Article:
Stephen entered the Army in June 1943. After completing basic training at Fort McClellan, he entered an Army Specialized Training Program where, with the possibility of studying engineering or Russian, he was assigned to the Russian program at the University of Missouri. While learning the language, he also studied Russian history and geography. Then he was sent directly to Camp Ritchie, where he started out in the 19th class training as an interrogator of German prisoners of war, but graduated as a German Documents Examiner on the Detached Enlisted Men’s List (DEML); this meant that, although a member of one command, he could be assigned duties with another unit. During the six weeks that followed completion of his coursework, Stephen played around with the idea of applying to the Army Air Corps, “not because I would enjoy doing that, but it seems much better to me than infantry,” adding that he would “probably be sent back to [the infantry], if and when we go away from here.” He wrote to his parents that he would be sorry to leave Camp Ritchie, since he felt “very comfortable here.” His commander supported him in his application to the air corps, but he was rejected, and applied instead for service as an MP. But his plans to avoid infantry were resolved in late September, 1944, when he shipped out to Scotland on the Queen Mary as part of the prisoner interrogation (IPW) Team 149, and was attached to the 8th Armored Division, Combat Command B.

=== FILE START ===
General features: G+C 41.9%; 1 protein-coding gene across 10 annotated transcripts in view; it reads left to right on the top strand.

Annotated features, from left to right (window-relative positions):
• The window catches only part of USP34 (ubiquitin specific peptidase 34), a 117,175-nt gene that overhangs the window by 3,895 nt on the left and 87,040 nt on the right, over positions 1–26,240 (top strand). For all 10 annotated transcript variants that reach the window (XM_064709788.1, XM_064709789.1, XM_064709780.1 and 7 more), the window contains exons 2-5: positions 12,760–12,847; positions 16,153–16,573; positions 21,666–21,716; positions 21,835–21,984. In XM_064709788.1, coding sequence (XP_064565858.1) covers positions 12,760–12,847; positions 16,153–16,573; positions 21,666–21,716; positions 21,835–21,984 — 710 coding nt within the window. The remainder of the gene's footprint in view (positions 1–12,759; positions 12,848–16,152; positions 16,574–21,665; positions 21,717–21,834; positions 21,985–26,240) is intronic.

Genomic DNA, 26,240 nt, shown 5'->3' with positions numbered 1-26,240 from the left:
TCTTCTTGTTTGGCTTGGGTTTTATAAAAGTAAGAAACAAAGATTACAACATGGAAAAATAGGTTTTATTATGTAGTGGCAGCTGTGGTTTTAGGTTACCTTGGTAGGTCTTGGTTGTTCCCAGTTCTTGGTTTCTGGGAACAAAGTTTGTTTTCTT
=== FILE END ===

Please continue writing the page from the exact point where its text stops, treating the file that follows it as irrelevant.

In two uncensored V-mail letters to his parents Stephen provided a rare view of the makeup of a typical Ritchie interrogation team. There were six men: two commissioned officers, two sergeants, and two technicians, including one driver. Whenever the need arose, this team could be divided in two to carry out different missions. Stephen described the various backgrounds and personality types serving on his interrogation team. The top man on the team was Andrew Louis, a First Lieutenant, “a former college professor of German who taught at Colgate and Texas universities.” Stephen found him to be “a nice, friendly, and helpful man.” Second man on the team was 2nd Lieutenant Nephi Georgi, a Mormon from Salt Lake City, who, although “born in Germany, he left when he was 8 yrs. old and his German is not too great.” Stephen described him as “rather GI army-conscious, but I think I’ll get along with him OK.” Stephen came next in seniority, as a staff sergeant, followed by S/Sgt. Eckhard Bennowitz, a native of Frankfurt, Germany, who came to the States as a child and was living with his family in Cincinnati. Bennowitz had graduated from the University of Cincinnati with a major in public administration; Stephen called him “an intelligent fellow, interested in sports, journalism, and other things,” but somewhat embittered because, by being called into active duty, he had been denied a promotion in Washington. The fifth man on the team, T/Sgt. Kenneth Brodney, an American son of Australian parents, was a 25-year-old married journalist, but he was reassigned and replaced by T/3 Victor Singer. Singer was from Vienna, had been in Stephen’s class at Ritchie, and was “talkative, but all right to have around.” Even though Stephen didn’t consider him particularly smart, he felt that, in the task ahead, “he’ll be OK.” The sixth man on the team, T/5 Norman Fogg, was a college-educated New Englander, a graduate of an Army Specialized Training Program in German, who “drinks quite a bit, talks roughly [and] is […]not particularly nice to have around.” Still, Stephen added, “he is friendly, in his way, and extremely handy, and really can fix up things, repair motors, and is a good mechanic, which is a great asset to the team.”